Pregnancy and childbearing are important events in women’s lives that greatly impact the physical, mental and social health of the mother. Postpartum blues, depression and anxiety are common realities in today’s world, especially in developing countries where many remain underdiagnosed and undertreated due to different reasons (poverty, culture, values and major life events) (1-3). Major depression after childbirth has serious risks such as suicide and infanticide (4, 5). It also decreases breastfeeding, induces severe malnutrition and other diseases (6). Postpartum depression (PPD) is a public health issue whose worldwide incidence is approximately 15% or more (7-11). In some cities of Iran, PPD incidence has been reported as 23.7 and 32% (12, 13).
Finding strategies for prevention, early detection and treatment of PPD can have major benefits in the areas of reproductive rights, as well as medical and financial aspects. These strategies can promote public health, especially in societies with limited human and financial resources. Several strategies have been implemented in an attempt to find helpseeking behaviors, that screen, prevent and manage mothers who suffer from this illness (e.g., peer support); provide telephone care management; and establish consultation centers and Crisis Intervention Units (10, 14-18).
Some studies have shown that women preferred "talking therapies" with someone who was nonjudgmental rather than pharmacological interventions. Dennis and Chung-Lee (19, 20) studied the effect of telephone-based peer support on prevention of PPD at 12 weeks after childbirth. They found that the group who received postpartum care plus telephone-based peer support reported higher levels of positive relationship qualities than the control group. In their study women preferred to talk with someone than to receive medical interventions. They concluded that peer volunteer support might be a preventive strategy for PPD. Simon et al. (17) compared the benefits of telephone care management with telephone psychotherapy for depression and concluded that telephone psychotherapy was more effective than telephone care management.
In Iran, a limited number of studies have described and explained PPD. Hassan Zahraee et al. (21) studied the supportive role of the midwife in preventing PPD in Isfahan. The results showed that mean depression scores of mothers who received emotional and informational support of a midwife on the 2nd and 10th days postpartum were significantly lower than the control group on the 45th day after childbirth. They concluded that midwife support might be an effective factor in preventing PPD. Sadr et al. (22) studied factors that affected PPD in Tehran and have reported significant relationships between PPD and the husband’s education, marital dissatisfaction and lack of social support, unwanted pregnancy, congenital disorders of the newborn, and mental disorders. Additionally, it is possible that genetics may play a role in susceptibility to PPD (2). However, it is important to emphasize that genetic and biologic factors of PPD have yet to be efficiently studied and explained (23).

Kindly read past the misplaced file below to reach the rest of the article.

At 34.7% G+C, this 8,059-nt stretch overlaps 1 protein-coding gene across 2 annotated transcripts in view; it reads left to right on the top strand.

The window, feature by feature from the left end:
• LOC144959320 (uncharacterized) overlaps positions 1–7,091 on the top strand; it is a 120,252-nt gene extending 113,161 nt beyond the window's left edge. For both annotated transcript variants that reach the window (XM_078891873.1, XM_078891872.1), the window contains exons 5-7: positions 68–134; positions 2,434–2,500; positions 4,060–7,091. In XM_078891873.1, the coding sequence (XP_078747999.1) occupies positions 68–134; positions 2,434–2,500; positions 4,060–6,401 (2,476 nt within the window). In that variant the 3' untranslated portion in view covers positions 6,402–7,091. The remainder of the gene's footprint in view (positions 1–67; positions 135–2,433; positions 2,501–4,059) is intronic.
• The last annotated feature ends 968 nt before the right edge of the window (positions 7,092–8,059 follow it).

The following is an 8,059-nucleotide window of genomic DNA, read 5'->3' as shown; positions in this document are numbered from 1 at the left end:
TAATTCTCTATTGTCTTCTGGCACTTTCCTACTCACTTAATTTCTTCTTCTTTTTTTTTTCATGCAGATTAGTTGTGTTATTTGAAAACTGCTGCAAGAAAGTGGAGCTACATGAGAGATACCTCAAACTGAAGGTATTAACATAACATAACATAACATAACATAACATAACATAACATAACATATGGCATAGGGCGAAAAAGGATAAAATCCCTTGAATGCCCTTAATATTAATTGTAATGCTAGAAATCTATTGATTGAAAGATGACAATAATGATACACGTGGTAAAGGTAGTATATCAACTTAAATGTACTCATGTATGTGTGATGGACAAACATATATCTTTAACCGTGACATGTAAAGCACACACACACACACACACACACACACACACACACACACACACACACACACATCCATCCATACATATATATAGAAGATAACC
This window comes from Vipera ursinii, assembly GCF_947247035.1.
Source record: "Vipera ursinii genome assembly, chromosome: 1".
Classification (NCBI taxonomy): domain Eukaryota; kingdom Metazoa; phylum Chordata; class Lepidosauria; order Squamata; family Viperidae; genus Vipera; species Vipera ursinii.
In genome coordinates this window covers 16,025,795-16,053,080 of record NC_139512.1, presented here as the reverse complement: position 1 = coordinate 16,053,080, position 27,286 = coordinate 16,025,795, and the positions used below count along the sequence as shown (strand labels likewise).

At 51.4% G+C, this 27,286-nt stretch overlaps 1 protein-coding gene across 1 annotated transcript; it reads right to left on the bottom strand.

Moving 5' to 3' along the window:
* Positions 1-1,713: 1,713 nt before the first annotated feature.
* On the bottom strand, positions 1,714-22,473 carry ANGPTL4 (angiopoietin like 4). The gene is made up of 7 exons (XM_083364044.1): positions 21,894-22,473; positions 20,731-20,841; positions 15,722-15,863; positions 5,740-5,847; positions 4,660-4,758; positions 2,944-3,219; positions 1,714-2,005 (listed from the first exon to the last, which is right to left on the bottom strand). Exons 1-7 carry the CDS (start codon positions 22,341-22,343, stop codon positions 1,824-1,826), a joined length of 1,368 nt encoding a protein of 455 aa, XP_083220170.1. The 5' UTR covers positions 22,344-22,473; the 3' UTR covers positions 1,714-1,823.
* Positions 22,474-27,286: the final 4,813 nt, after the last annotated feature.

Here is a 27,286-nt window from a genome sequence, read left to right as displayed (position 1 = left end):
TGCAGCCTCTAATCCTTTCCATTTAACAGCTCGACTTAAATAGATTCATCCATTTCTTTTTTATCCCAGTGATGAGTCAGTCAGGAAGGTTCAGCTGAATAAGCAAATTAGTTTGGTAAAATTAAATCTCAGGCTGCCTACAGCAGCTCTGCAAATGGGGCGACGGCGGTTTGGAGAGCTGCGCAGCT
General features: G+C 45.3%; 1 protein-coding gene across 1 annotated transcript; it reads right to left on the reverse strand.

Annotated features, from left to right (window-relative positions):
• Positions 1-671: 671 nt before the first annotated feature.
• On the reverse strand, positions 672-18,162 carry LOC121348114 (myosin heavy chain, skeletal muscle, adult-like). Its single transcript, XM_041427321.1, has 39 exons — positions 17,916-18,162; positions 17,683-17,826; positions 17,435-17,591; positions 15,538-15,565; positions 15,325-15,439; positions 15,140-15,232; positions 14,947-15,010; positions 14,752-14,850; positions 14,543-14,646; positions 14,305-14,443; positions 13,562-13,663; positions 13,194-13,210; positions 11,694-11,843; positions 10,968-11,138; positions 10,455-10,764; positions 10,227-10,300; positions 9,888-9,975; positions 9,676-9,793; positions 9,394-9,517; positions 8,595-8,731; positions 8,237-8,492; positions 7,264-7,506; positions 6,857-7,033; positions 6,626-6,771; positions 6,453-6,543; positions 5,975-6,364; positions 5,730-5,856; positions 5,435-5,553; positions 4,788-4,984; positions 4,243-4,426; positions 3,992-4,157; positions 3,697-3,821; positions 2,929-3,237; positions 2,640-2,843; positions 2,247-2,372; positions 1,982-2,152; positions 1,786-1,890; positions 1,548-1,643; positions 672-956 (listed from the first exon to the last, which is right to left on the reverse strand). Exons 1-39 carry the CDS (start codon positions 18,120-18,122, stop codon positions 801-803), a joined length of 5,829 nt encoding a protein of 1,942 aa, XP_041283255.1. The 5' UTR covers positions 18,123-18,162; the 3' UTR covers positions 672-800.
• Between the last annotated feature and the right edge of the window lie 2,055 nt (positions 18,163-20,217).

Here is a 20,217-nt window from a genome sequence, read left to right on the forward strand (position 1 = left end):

Telephone-based support can help mothers with access to postpartum information and care as well as receive responses to their questions according to a study by Goodman (24). In Iran, there have not been any studies regarding the effect of health volunteer telephone-based support on PPD. Thus, this research aimed to study the effect of health volunteers’ telephone based-support on PPD. The term "health volunteers" were women who interacted with families in primary health care (PHC) and acted as bridges between health centers and the community in Iran.
Materials and Methods
In this randomized controlled trial, 203 postpartum women completed the Edinburg Postnatal Depression Scale (EPDS) during routine postpartum care visits conducted 10 to 15 days after uncomplicated childbirth in hospitals affiliated with Shahid Beheshti University of Medical Sciences. The EPDS was validated in Iran. This scale is a 10-item self-report questionnaire with a possible score range of 0 to 30. Items 1, 2, and 4 are scored 0, 1, 2 or 3 with the top box scored as 0 and the bottom box scored as 3. Items 3 and 5-10 are reverse scored, with the top box scored as 3 and the bottom box scored as 0. The cut-off point for detecting depression was identified as a score of >10 (25). Cases with scores ≥14 were considered to be severely depressed. The aim, benefits and privacy were explained in simple words to participants after which the EPDS was completed by the mothers. If the mother was unable to complete the questionnaire, the interviewer assisted with completion. Thus, 75 cases of mothers who suffered from PPD were detected, 67 cases had moderate depression and the other 8 cases had severe depression.
The criteria for including cases were term pregnancy, live birth and depression score (EPDS score) >10 to <14.